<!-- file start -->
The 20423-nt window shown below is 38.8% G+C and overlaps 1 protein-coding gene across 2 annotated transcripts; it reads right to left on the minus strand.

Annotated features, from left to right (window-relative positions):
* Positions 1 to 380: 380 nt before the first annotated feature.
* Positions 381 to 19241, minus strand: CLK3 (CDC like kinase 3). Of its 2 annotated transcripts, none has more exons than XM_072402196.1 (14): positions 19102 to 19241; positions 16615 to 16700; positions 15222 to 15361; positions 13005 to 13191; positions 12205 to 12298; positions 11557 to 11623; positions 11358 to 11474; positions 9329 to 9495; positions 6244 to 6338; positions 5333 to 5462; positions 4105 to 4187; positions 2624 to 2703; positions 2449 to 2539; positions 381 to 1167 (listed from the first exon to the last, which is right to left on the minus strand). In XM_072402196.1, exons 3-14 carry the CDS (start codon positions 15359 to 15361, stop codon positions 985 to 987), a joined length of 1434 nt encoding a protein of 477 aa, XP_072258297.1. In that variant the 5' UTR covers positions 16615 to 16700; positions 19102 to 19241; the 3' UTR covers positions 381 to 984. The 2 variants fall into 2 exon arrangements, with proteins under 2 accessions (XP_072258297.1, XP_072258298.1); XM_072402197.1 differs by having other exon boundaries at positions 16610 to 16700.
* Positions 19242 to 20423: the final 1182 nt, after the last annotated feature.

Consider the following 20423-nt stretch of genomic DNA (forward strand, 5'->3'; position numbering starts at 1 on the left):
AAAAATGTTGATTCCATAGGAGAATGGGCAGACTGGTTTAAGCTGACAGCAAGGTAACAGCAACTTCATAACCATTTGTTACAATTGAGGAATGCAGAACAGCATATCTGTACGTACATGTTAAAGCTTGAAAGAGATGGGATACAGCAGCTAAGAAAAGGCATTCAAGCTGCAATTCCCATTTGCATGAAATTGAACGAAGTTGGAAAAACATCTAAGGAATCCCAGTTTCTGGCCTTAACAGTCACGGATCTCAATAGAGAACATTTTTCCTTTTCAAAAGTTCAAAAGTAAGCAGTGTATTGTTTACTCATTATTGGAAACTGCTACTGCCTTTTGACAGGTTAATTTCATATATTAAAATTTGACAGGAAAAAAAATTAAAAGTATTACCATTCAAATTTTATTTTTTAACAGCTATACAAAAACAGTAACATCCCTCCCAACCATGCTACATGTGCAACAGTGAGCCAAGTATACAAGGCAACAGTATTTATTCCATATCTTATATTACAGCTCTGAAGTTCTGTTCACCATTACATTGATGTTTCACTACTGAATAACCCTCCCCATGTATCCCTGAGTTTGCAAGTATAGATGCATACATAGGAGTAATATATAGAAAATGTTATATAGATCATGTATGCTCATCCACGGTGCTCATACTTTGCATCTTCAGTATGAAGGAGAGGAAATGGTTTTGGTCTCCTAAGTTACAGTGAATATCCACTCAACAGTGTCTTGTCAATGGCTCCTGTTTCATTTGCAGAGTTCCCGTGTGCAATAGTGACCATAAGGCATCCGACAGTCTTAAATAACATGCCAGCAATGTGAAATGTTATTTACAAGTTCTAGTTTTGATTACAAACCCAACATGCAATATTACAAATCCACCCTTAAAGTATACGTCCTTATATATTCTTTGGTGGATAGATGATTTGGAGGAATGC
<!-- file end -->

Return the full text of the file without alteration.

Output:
The 20423-nt window shown below is 38.8% G+C and overlaps 1 protein-coding gene across 2 annotated transcripts; it reads right to left on the minus strand.

Annotated features, from left to right (window-relative positions):
* Positions 1 to 380: 380 nt before the first annotated feature.
* Positions 381 to 19241, minus strand: CLK3 (CDC like kinase 3). Of its 2 annotated transcripts, none has more exons than XM_072402196.1 (14): positions 19102 to 19241; positions 16615 to 16700; positions 15222 to 15361; positions 13005 to 13191; positions 12205 to 12298; positions 11557 to 11623; positions 11358 to 11474; positions 9329 to 9495; positions 6244 to 6338; positions 5333 to 5462; positions 4105 to 4187; positions 2624 to 2703; positions 2449 to 2539; positions 381 to 1167 (listed from the first exon to the last, which is right to left on the minus strand). In XM_072402196.1, exons 3-14 carry the CDS (start codon positions 15359 to 15361, stop codon positions 985 to 987), a joined length of 1434 nt encoding a protein of 477 aa, XP_072258297.1. In that variant the 5' UTR covers positions 16615 to 16700; positions 19102 to 19241; the 3' UTR covers positions 381 to 984. The 2 variants fall into 2 exon arrangements, with proteins under 2 accessions (XP_072258297.1, XP_072258298.1); XM_072402197.1 differs by having other exon boundaries at positions 16610 to 16700.
* Positions 19242 to 20423: the final 1182 nt, after the last annotated feature.

Consider the following 20423-nt stretch of genomic DNA (forward strand, 5'->3'; position numbering starts at 1 on the left):
AAAAATGTTGATTCCATAGGAGAATGGGCAGACTGGTTTAAGCTGACAGCAAGGTAACAGCAACTTCATAACCATTTGTTACAATTGAGGAATGCAGAACAGCATATCTGTACGTACATGTTAAAGCTTGAAAGAGATGGGATACAGCAGCTAAGAAAAGGCATTCAAGCTGCAATTCCCATTTGCATGAAATTGAACGAAGTTGGAAAAACATCTAAGGAATCCCAGTTTCTGGCCTTAACAGTCACGGATCTCAATAGAGAACATTTTTCCTTTTCAAAAGTTCAAAAGTAAGCAGTGTATTGTTTACTCATTATTGGAAACTGCTACTGCCTTTTGACAGGTTAATTTCATATATTAAAATTTGACAGGAAAAAAAATTAAAAGTATTACCATTCAAATTTTATTTTTTAACAGCTATACAAAAACAGTAACATCCCTCCCAACCATGCTACATGTGCAACAGTGAGCCAAGTATACAAGGCAACAGTATTTATTCCATATCTTATATTACAGCTCTGAAGTTCTGTTCACCATTACATTGATGTTTCACTACTGAATAACCCTCCCCATGTATCCCTGAGTTTGCAAGTATAGATGCATACATAGGAGTAATATATAGAAAATGTTATATAGATCATGTATGCTCATCCACGGTGCTCATACTTTGCATCTTCAGTATGAAGGAGAGGAAATGGTTTTGGTCTCCTAAGTTACAGTGAATATCCACTCAACAGTGTCTTGTCAATGGCTCCTGTTTCATTTGCAGAGTTCCCGTGTGCAATAGTGACCATAAGGCATCCGACAGTCTTAAATAACATGCCAGCAATGTGAAATGTTATTTACAAGTTCTAGTTTTGATTACAAACCCAACATGCAATATTACAAATCCACCCTTAAAGTATACGTCCTTATATATTCTTTGGTGGATAGATGATTTGGAGGAATGC